The Chicago teachers strike may not end the way they want it to: Mayor Rahm Emanuel announced plans Sunday evening to sue the union and force what he called an illegal strike to end immediately. “I will not stand by while the children of Chicago are played as pawns in an internal dispute within a union,” the mayor's office said in a statement. “This was a strike of choice and is now a delay of choice that is wrong for our children.” After little over two hours of reportedly contentious deliberation on Sunday afternoon, 800 teachers union delegates voted against ending the strike after negotiators from the district and the union had reached a tentative deal.
NEWS
September 11, 2010 | By Christi Parsons, Tribune Washington Bureau
Rahm Emanuel hasn't decided whether to leave his job at the White House and run for mayor of Chicago, but he's fending off the suggestion that he expects to just waltz into City Hall. "Rahm doesn't believe that anyone can be anointed or handed this election," says a spokeswoman for Emanuel, the former Chicago-area congressman who now serves as President Obama's chief of staff. "Only the people of Chicago will choose who should be their mayor. " In the jockeying for position since Mayor Richard M. Daley announced he won't seek reelection, a couple of prominent Chicagoans raised questions about the status of "front-runners," a label that arguably applies to Emanuel.
NEWS
September 22, 2010 | By Peter Nicholas, Tribune Washington Bureau
A congressman who met privately with White House Chief of Staff Rahm Emanuel on Tuesday night said he came away with the clear impression that Emanuel was likely to resign and run for mayor of Chicago. U.S. Rep. Danny Davis, an Illinois Democrat who was also exploring a mayoral bid, said Emanuel asked for a meeting to talk about the mayor's race. They spoke for about half an hour at the Caucus Room, a restaurant in Washington, D.C. Another congressman who is considering a mayoral bid, Democrat Mike Quigley, is scheduled to meet with Emanuel on Wednesday afternoon to discuss the race, Quigley's office said.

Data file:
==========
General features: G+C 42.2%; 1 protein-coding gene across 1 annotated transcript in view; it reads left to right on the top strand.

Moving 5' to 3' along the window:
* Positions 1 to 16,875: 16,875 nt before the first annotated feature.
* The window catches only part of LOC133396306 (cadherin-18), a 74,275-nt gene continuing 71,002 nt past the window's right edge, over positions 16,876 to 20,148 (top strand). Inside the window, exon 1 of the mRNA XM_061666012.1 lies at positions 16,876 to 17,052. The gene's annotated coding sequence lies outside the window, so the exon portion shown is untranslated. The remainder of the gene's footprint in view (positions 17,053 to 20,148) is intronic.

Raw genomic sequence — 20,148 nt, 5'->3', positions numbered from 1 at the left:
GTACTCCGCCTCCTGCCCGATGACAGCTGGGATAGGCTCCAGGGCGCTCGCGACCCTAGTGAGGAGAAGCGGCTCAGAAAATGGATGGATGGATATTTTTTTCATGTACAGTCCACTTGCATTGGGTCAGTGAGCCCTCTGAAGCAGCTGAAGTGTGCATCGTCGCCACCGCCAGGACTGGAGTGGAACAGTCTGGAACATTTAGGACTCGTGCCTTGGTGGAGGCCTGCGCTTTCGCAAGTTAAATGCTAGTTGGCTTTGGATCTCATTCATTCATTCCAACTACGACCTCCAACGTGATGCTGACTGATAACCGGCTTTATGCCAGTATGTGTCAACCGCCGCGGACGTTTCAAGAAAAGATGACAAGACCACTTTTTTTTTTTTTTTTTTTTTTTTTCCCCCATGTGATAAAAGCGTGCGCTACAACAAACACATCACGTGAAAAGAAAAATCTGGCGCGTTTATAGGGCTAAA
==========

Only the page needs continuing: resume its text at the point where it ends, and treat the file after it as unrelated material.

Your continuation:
ENTERTAINMENT
September 12, 2012 | By August Brown
There's political hardball, and then there's the accusation that Chicago math teacher Mike Konkoleski leveled against Chicago Mayor Rahm Emanuel during the ongoing teachers' strike. A photo of Konkoleski's protest sign at a Chicago march for striking teachers has gone viral , but reader be warned, the message was ugly.  Its accusation? " Rahm Emanuel Likes Nickelback . " The charge of allegiance to a quartet of foreign usurpers of American rock radio was so brazen that an Emanuel spokesperson was forced to officially deny it in an email to the Chicago publication RedEye.  Konkoleski, however isn't backing down.
NATIONAL
September 6, 2012 | By Michael A. Memoli, Los Angeles Times
CHARLOTTE, N.C. - For officials who fretted about whether Joe Biden's avuncular style could be tamed by the trappings of the vice presidency, it was an inauspicious beginning. Barely 48 hours into the Obama-Biden administration, the new president ceded the microphone to his partner for a brief task: swear in members of the senior staff. After a bit of confusion, Biden made a crack at the expense of Supreme Court Chief Justice John G. Roberts Jr., who had transposed words of the presidential oath two days earlier.